Referring now to FIGS. 8-10, interlock system 40 includes the aforementioned switch handle 42 mounted at the upper free end of an arm 60. Arm 60 is pinned at 62 to a internal frame member 64. Articulated linkage arms 68, 70 are pinned at 72 to the upper end of arm 60. The pin connection 72 and hence the free end of arm 68 travels an arcuate path, following the angle of displacement of switch handle 42 as it is moved between the operating positions shown in FIGS. 8 and 10. A stop member 76 is pinned at 78 to the free end of arm 70. Stop member 76 pivots about pin member 80 which is secured to an internal frame member (not shown) of cabinet 12.
As switch handle 42 is moved from its operating positions shown in FIGS. 8 and 10, rotational force is applied to stop member 76 for bringing the stop member into and out of the path of travel of door 14. For example, with switch handle 42 shown in the permissive position of FIG. 8, stop member 76 is rotated into the path of travel of door 14, preventing its opening. As switch handle 42 is moved as indicated in FIG. 9 to the off position illustrated in FIG. 10, stop member 76 is moved out of the path of travel of door 14, allowing the door to be opened. If an operator attempts to move switch handle 42 to the permissive position while the door is open, i.e. in the position shown in FIG. 10, stop member 76 will be blocked by door 14 from assuming the position shown in FIG. 8, effectively preventing an operator from moving the switch handle 42 to the permissive position while the door is even partly open.
In the preferred embodiment, with the permissive position shown in FIG. 8, the rearward end 46 of door 14 contacts stop member 76 while the forward end 44 is received within recess 48, below threshold 50, as shown, for example, in FIG. 2. Thus, the forward end 44 of door 14 is held captive at its forward end by recess 48 preventing inward or outward displacement of the lower end of door 14, and further the rearward end 46 is held captive in recessed grooves or tracks 84 formed in cabinet 12. As will be appreciated, stop member 76 effectively closes off the remaining degree of freedom permitted door 14, thus easily and automatically achieving desired control over door 14 to effectively defeat any compromise of the integrity of the enclosure surrounding the mixing mechanism.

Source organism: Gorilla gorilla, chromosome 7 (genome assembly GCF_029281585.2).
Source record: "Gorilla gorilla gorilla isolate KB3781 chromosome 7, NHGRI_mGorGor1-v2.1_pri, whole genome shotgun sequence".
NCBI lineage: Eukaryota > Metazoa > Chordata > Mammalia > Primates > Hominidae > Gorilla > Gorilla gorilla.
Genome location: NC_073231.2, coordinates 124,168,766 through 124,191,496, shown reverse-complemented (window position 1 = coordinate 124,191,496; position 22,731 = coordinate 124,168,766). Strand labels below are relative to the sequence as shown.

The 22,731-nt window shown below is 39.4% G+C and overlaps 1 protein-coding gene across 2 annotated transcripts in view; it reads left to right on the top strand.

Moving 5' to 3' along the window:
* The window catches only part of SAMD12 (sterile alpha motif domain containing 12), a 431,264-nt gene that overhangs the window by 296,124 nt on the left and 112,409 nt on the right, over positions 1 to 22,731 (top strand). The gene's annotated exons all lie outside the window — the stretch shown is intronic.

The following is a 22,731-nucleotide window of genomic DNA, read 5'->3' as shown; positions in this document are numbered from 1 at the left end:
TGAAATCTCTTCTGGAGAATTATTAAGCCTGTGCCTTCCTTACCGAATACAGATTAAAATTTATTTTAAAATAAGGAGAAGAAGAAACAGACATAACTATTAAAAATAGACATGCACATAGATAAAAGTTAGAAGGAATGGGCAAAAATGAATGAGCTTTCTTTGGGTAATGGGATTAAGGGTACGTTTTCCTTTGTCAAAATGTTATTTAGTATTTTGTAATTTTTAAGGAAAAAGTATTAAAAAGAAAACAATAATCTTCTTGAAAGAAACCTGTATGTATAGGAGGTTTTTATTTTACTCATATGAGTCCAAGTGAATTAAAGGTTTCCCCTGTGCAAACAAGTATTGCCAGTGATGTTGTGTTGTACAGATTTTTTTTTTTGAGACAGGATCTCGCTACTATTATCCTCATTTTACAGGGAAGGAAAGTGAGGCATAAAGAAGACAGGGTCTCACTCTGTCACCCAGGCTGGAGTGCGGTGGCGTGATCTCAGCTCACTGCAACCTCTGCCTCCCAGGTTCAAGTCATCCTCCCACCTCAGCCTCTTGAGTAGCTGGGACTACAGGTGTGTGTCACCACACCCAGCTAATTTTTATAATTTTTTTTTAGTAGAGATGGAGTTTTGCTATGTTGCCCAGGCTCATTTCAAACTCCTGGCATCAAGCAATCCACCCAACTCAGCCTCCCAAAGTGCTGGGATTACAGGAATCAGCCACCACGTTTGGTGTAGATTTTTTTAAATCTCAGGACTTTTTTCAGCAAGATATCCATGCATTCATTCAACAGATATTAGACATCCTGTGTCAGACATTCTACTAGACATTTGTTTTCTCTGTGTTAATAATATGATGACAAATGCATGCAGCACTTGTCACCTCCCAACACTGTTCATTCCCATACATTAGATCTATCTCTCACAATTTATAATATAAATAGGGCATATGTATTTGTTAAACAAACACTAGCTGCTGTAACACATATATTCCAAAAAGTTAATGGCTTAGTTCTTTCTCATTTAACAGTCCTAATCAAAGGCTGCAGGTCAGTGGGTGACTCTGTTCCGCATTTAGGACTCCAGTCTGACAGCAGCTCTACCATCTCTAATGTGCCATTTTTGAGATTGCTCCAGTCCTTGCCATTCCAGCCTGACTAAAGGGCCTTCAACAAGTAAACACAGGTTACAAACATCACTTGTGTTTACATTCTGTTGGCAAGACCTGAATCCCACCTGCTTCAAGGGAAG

With the switch handle 42 moved to the off position of FIG. 10, the lower free end 88 of arm 60 contacts and depresses a switch 90. In a preferred embodiment, switch 90 has electrical leads 92 coupled to the drive motor of the mixing mechanism. In the preferred embodiment, the drive motor is of the electrical type, although it will be readily appreciated that switch 90 could be coupled to a solenoid or air valve controlling energization of a pneumatic motor. As a further alternative, switch 90 could be of the fluid control type with direct fluid connection to a fluidically operated drive motor. In the preferred embodiment, switch 90 opens the electrical energization circuits for the mixing drive motor when switch handle 42 is moved to the off position shown, for example, in FIG. 10.
Turning now to FIGS. 7 and 11-13, and initially to FIG. 7, as door 14 is moved to the fully opened position, its bottom end 42 contacts a lever arm 100 of a brake arrangement 102. As mentioned above, mixing apparatus 20 is connected to pulley 28, which in turn is coupled through drive belt 32 to drive motor M (FIG. 2). As shown in FIG. 2. pulley 28 is mounted on a hub 106 which also mounts wheel 26. As can be seen in FIGS. 2 and 11-13, for example, wheel 26 has a notch or recess 110 formed in the outer peripheral edge 112 thereof.
Referring now to FIGS. 11-13, as door 14 is moved in the downward direction of arrow 116, it rear edge 46 is moved toward lever arm 100. Lever arm 100 is pinned at 130 to plunger 124. Referring to FIG. 11, an aperture 132 is formed in support structure 122 to allow the pin connection at 130 to be formed during an assembly operation at the manufacturer's facility. In the preferred embodiment, pivot connection 130 includes a pin securely fastened to plunger 124, and passing through an elongated slotted hole in the internal lower inward end of lever arm 100, with the direction of elongation of the hold extending in the direction of elongation of the lever arm. With continued downward movement of door 14, lever arm 100, pivotally mounted at 120 to a supporting frame portion 122 of cabinet 12, is moved to a downward position. Braking arrangement 102 includes a generally cylindrical plunger 124 which is slotted at 126 (see FIG. 11) to receive the remaining, free end of lever arm 100. Accordingly, as door 14 engages lever arm 100 (causing rotation of the lever arm as illustrated in FIGS. 12 and 13) plunger 124 is moved in an upward direction.
A roller 136 is rotatably mounted at the upper end of plunger 124. As door 14 urges the free end of lever arm 100 in a downward direction as indicated in FIG. 12, roller 136 is brought into contact with the outer peripheral surface 112 of wheel 26. As indicated above, an operator must move switch handle 42 to the off position illustrated in FIG. 10 before door 14 can be opened. If desired, a timing control can be provided for drive motor M to de-energize the motor beforehand, at the end of a mixing operation. If a sufficient amount of time is allowed to pass after de-energization of the drive motor, the mixing apparatus 20 will eventually come to a rest position.
However, it is also desirable that interlock system 40 be employed to de-energize the drive motor M while power is being applied to the mixing apparatus 20. Frictional forces of the mixing apparatus and moving parts associated therewith will quickly bring the mixing apparatus to a rest position. It is preferred that, within an average time required to fully open the door 14, the mixing apparatus and particularly the wheel 26 still be coasting toward a rest position as door 14 is moved to the fully open position, shown, for example, in FIGS. 7 and 12. If necessary, friction elements can be added to hasten the coast-down time. During coast-down, wheel 26 is still undergoing rotation as indicated by arrow 142. Roller 136 comes in contact with the peripheral edge 112 of wheel 26, and rotates as indicated by the arrow in FIG. 12.